Let's take the metaphysics seriously for a moment. Suppose I have a bad dream, and I don't tell it to you, but I blog it here, and I do that before lunch, but you won't see it before my lunchtime. Have I avoided the bad luck? Or is even the act of writing considered a form of communication, in which case the bad luck will come all the same? Suppose I write the bad dream in a dream journal and stow it, and I do this before lunch. Still bad luck?
I'm not mocking any of this. From an early age, we're trained to accept a great number of mysteries. I our faith, there's a being who is regarded as both the Son of God and God the Son, and then there's another, more ethereal person called the Holy Spirit, who can move through us, move through space and time. God is three persons in one being, we are told. Mainstream denominations of Protestants accept this dogma, Catholics accept it, Orthodox accept it. And yet if we were told of any ordinary human being that he contained three persons in his being, we would either think it nonsense or would interpret it to mean that this person is suffering from multiple personality disorder.
But perhaps we are not to take the metaphysics there too seriously, or better yet we are just supposed to take it as a mystery. I bristle at the idea that we cannot ask questions about it. Being told not to question and being accused of doubting puts me on the defensive. I feel like there's a weight on my shoulders I want to shake off. I don't like it. I don't like the limitation.
I guess I don't much like being limited in what dreams I can and cannot share, either. But I know these limitations are all in my head. Immanuel Kant famously wrote that Enlightenment is "man's emergence from his self-imposed tutelage." We are capable of thinking for ourselves and exercising our freedom how we want, and in doing so, there's a great responsibility.
Kant himself had stringent standards for what would pass muster if we wanted to count something as freedom. Kant believed that true freedom was a law you could give yourself and would apply to everyone and hold fast to, no matter what. Resolve not to lie or to cheat or to steal. Resolve to be faithful, to do your work to the best of its ability. These are examples of true freedom. Kant believed that we are not truly free when we merely follow our desires. That is just sinking into a kind of self-imposed oppression.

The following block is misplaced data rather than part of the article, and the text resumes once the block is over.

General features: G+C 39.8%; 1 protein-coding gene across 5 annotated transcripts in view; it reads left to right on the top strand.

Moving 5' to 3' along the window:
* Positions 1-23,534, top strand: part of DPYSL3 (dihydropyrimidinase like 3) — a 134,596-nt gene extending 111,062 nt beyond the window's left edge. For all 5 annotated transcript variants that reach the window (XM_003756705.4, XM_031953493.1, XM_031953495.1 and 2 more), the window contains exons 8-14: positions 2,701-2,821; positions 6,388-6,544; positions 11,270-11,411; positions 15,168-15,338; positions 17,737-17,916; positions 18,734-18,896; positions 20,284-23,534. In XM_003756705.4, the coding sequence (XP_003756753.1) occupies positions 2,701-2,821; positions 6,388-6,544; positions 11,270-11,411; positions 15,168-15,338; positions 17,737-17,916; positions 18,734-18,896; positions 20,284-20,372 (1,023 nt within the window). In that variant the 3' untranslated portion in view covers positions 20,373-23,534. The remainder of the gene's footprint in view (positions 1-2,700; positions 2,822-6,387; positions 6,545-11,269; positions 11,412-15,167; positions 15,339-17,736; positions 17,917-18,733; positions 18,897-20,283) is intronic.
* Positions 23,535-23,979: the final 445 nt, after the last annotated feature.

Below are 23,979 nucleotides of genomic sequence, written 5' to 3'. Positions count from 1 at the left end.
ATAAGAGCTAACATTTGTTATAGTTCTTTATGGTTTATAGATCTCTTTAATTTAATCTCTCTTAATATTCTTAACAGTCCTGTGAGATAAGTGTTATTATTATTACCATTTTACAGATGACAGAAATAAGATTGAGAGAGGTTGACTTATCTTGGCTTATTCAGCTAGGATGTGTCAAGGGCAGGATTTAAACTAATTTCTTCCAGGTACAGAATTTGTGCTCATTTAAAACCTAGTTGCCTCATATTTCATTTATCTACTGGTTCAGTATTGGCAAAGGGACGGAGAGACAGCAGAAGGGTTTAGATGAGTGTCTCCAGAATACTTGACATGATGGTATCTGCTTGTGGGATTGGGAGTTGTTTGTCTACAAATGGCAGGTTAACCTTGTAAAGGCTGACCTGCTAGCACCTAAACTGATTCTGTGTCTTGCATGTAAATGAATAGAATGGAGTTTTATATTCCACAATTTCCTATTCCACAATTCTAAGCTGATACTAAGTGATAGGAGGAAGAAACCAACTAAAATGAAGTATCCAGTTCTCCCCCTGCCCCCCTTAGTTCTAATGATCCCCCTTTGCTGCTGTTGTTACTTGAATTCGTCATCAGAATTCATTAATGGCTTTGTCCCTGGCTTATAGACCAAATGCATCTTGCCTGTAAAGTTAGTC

It's easy to understand what he means. Waking up late and eating a couple of ice cream bars and delaying work surely can feel good, but think about what the world would be like if a person lived liked that every day. What kind of world would it be if everyone did that? The world would fall apart. This is just another way to put shackles on yourself, only the shackles come in the form of ice cream and extra sleep.
Why do I mention all this this morning? Naturally, because I'm thinking about myself here. I'm preaching to myself. I want to be industrious and do my work but I will sometimes put it off because I'm afraid of what a large undertaking it will be. Yesterday, for instance, I wanted to work on a piece of short fiction, but I kept delaying and delaying and delaying and then the end of the day came. Darn, I said to myself, I guess there's always tomorrow. But one day there will not be tomorrow. And which is better? I ask myself. The satisfaction that comes with putting in the time and effort to do the work or the regrets I am bound to have later, when I lie to myself, saying I could have done the work, but I never had the time. Each of us has the same amount of time in the day as anyone else, and yes, there are other demands. I've got grading to do, tons of paperwork. I will do that, too. But the writing: the writing must be done, and it's not because there is any divine law, there is only me and the industriousness I want for myself. And yet I am not upholding this virtue—
I don't like this album, by the way.
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